Let us speak of the dual challenges we face, the one regarding Palestine, and the one related to our civil liberties and our exercise of our rights as American citizens.
On the question of Palestine, the challenge is to bring home to the American public the centrality of occupation as violence that breeds violence, at a time when Americans are more alienated than ever from Palestinians by attacks on Israeli civilians, especially in the wake of 9/11. The combined effect of the skills of Israel and the organized Jewish lobby on the one hand, and the dreadful political incompetence of the fragmented Palestinian leadership and ineffectuality of the Arab- and Muslim-American lobby has made it possible to portray the Palestinian struggle as a part of the global network of terror. The focus of our efforts in redressing this injustice in years to come has to be in reclaiming the narrative of the Palestinian quest for freedom, and their right to live in their independent viable state based on international legality. One party can never rule Jerusalem if there is to be peace. Security is indivisible and no military power can assert its security needs if another’s is denied, and it must be assured for all. Occupation and settlements must come to a quick end. An economic assistance package will provide the underpinning of a lasting peace.
Each and every item just cited has been adopted by the United Nations, the European Community, the Arab League, and by our country as represented by Secretary of State Colin Powell in his November 19, 2001, speech, and even by President Bush on several occasions. However, the reality is that powerful domestic forces in this country have frustrated the implementation of this vision of peace each step of the way. It is up to Arabs and Muslims over there to empower themselves to counter this imbalance, and it is up to us here to do what we can to empower ourselves in this country if we are serious about our professed commitment. We need to find a way to carry our message for justice and peace to the American people and make it stick.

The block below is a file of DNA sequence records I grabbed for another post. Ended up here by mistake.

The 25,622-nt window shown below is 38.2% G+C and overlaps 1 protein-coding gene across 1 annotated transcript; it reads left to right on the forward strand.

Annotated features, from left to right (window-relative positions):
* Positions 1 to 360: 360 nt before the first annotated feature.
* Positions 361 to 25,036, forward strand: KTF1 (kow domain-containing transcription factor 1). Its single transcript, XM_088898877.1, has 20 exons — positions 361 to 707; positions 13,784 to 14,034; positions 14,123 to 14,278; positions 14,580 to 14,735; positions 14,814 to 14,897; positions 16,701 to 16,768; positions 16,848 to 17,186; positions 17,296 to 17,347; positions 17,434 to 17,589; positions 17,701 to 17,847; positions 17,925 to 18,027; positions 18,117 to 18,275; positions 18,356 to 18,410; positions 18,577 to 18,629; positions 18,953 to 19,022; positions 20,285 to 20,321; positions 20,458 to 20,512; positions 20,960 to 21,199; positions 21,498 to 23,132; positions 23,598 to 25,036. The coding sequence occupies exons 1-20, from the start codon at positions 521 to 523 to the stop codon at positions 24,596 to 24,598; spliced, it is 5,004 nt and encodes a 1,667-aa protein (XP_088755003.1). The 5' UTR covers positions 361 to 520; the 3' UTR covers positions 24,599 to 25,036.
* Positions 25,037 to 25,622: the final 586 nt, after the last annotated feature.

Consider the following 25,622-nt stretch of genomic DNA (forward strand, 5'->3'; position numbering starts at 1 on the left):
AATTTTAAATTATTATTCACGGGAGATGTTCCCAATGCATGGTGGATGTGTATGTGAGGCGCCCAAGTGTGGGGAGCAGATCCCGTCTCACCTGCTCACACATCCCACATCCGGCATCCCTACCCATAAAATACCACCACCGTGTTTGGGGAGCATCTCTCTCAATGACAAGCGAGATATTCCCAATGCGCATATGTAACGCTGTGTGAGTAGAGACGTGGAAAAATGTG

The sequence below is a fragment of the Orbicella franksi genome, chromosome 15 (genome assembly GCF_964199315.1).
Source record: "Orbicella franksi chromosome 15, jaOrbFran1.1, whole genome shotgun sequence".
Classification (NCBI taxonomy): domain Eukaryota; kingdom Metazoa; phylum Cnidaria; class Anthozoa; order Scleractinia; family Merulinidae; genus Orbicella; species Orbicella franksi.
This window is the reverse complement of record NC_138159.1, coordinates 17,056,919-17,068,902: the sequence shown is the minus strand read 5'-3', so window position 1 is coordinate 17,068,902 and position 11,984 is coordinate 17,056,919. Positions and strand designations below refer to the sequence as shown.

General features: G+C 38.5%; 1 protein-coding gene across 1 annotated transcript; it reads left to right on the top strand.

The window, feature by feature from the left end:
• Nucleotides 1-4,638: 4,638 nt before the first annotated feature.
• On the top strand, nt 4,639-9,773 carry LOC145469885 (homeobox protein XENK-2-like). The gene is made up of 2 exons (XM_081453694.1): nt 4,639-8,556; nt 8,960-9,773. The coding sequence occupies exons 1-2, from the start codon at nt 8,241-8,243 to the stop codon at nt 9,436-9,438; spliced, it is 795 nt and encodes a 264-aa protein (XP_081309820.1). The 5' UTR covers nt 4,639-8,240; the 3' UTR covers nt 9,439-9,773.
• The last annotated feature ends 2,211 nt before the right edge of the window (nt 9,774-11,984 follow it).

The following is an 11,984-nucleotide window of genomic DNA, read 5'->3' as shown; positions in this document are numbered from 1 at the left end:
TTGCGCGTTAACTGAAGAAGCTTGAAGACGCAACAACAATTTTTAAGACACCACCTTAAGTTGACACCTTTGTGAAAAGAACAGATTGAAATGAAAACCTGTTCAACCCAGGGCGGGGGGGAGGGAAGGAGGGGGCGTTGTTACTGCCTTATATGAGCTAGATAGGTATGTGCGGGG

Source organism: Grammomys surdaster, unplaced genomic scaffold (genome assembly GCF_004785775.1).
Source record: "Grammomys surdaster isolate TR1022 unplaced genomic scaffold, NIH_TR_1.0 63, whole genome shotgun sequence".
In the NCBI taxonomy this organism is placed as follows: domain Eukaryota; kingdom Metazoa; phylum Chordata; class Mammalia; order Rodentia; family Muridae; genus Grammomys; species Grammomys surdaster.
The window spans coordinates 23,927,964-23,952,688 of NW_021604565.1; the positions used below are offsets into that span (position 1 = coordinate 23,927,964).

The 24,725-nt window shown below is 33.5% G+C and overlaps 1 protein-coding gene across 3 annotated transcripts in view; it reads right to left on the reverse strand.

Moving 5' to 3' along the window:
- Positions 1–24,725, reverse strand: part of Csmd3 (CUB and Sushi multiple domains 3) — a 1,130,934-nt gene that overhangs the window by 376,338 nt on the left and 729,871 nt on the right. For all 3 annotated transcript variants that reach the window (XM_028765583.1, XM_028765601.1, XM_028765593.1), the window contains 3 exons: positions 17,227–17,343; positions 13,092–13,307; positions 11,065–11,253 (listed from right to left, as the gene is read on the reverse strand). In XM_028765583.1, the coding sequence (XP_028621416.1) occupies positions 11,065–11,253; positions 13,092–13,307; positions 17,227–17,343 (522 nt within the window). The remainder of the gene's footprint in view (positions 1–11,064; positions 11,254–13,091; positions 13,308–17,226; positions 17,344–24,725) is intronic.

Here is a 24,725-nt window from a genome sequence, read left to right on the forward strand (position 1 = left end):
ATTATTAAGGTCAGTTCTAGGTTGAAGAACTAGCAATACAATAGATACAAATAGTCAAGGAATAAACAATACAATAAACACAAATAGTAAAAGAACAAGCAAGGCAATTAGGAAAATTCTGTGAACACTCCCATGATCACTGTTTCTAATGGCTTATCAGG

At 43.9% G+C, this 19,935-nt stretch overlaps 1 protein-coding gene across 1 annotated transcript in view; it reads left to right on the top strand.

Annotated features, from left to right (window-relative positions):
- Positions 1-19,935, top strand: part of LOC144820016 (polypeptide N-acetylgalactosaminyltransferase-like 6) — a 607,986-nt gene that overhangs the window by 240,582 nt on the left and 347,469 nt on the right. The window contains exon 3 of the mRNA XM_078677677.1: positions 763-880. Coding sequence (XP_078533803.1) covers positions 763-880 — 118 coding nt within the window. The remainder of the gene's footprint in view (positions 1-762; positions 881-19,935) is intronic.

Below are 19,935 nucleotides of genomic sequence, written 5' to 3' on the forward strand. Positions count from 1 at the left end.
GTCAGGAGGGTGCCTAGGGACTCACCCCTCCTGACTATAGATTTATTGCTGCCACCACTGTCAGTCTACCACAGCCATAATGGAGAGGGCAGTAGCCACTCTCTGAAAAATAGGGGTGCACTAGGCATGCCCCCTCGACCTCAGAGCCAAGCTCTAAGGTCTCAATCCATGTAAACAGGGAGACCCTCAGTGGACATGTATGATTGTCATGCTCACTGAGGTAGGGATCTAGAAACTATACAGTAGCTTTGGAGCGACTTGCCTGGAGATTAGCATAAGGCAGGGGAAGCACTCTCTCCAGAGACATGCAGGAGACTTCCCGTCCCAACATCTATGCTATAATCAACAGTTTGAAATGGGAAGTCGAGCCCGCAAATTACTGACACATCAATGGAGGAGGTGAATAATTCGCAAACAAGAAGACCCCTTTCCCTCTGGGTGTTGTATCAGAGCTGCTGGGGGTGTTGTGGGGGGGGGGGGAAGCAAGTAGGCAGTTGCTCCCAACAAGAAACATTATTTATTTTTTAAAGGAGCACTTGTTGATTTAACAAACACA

The task of reaching the fair- minded American people and seriously influencing public and foreign policy is not without precedent. One such success story concerns a group that we are all familiar with and that is the Jewish-American lobby. Jewish organizations were first established in 1843, but were marginal and ineffectual up until the Second World War. Six decades ago, the feeble Jewish lobby in America was unable to pressure the American government to reverse its policy of barring Jewish immigration from Europe. Ships full of Jewish refugees were not allowed to disembark on American shores and were turned away. Contrast that, if you will, with the political situation today, where Congressmen by the score attend AIPAC’s convention, literally competing with each other in expressing unbridled support for Israel and providing it with substantive military, financial, moral and political support. How to account for this amazing turnaround? Simple. First is the conscious integration of the Jewish community into the mainstream system of power in America, and second is their hard work. Hard work in organizing, in networking and in fundraising. It is a model that has been used by so many groups: the gun lobby, retired people’s lobby, arms manufacturers as well as farmers and innumerable others with a perceived interest to defend. We should ask ourselves: Do we have interests to defend? Are we up to the task?